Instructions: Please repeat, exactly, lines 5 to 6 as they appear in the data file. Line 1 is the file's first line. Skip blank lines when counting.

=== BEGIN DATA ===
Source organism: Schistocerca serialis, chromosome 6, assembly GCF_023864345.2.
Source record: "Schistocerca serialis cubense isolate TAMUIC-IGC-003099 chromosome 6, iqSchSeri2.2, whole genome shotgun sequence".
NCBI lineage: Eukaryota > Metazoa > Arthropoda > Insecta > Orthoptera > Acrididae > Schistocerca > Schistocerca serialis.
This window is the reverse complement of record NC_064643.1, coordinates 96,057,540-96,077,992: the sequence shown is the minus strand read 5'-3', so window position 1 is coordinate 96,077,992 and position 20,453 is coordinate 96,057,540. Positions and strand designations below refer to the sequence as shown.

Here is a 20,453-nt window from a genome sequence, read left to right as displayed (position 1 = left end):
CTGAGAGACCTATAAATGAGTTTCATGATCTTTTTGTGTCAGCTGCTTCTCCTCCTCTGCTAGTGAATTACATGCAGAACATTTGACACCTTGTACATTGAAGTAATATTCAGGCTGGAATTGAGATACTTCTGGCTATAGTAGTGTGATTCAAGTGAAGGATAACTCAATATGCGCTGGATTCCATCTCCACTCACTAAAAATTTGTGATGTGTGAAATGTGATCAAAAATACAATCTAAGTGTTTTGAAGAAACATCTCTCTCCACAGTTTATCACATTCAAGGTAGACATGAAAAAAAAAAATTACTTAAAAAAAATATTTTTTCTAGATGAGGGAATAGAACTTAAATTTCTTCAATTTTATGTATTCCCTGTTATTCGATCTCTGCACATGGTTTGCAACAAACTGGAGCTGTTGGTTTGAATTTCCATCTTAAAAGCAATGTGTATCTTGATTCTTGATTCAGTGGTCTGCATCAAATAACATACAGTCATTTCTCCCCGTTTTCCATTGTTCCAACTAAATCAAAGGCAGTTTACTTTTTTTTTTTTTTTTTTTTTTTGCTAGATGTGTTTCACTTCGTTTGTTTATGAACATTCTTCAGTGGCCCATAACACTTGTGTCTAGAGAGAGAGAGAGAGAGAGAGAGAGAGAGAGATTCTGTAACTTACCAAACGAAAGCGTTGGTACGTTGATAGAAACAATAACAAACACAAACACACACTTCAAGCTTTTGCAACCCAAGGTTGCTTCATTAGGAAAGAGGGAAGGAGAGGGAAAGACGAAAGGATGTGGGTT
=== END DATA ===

Here is a 20,453-nt window from a genome sequence, read left to right as displayed (position 1 = left end):
CTGAGAGACCTATAAATGAGTTTCATGATCTTTTTGTGTCAGCTGCTTCTCCTCCTCTGCTAGTGAATTACATGCAGAACATTTGACACCTTGTACATTGAAGTAATATTCAGGCTGGAATTGAGATACTTCTGGCTATAGTAGTGTGATTCAAGTGAAGGATAACTCAATATGCGCTGGATTCCATCTCCACTCACTAAAAATTTGTGATGTGTGAAATGTGATCAAAAATACAATCTAAGTGTTTTGAAGAAACATCTCTCTCCACAGTTTATCACATTCAAGGTAGACATGAAAAAAAAAAATTACTTAAAAAAAATATTTTTTCTAGATGAGGGAATAGAACTTAAATTTCTTCAATTTTATGTATTCCCTGTTATTCGATCTCTGCACATGGTTTGCAACAAACTGGAGCTGTTGGTTTGAATTTCCATCTTAAAAGCAATGTGTATCTTGATTCTTGATTCAGTGGTCTGCATCAAATAACATACAGTCATTTCTCCCCGTTTTCCATTGTTCCAACTAAATCAAAGGCAGTTTACTTTTTTTTTTTTTTTTTTTTTTTGCTAGATGTGTTTCACTTCGTTTGTTTATGAACATTCTTCAGTGGCCCATAACACTTGTGTCTAGAGAGAGAGAGAGAGAGAGAGAGAGAGAGAGATTCTGTAACTTACCAAACGAAAGCGTTGGTACGTTGATAGAAACAATAACAAACACAAACACACACTTCAAGCTTTTGCAACCCAAGGTTGCTTCATTAGGAAAGAGGGAAGGAGAGGGAAAGACGAAAGGATGTGGGTT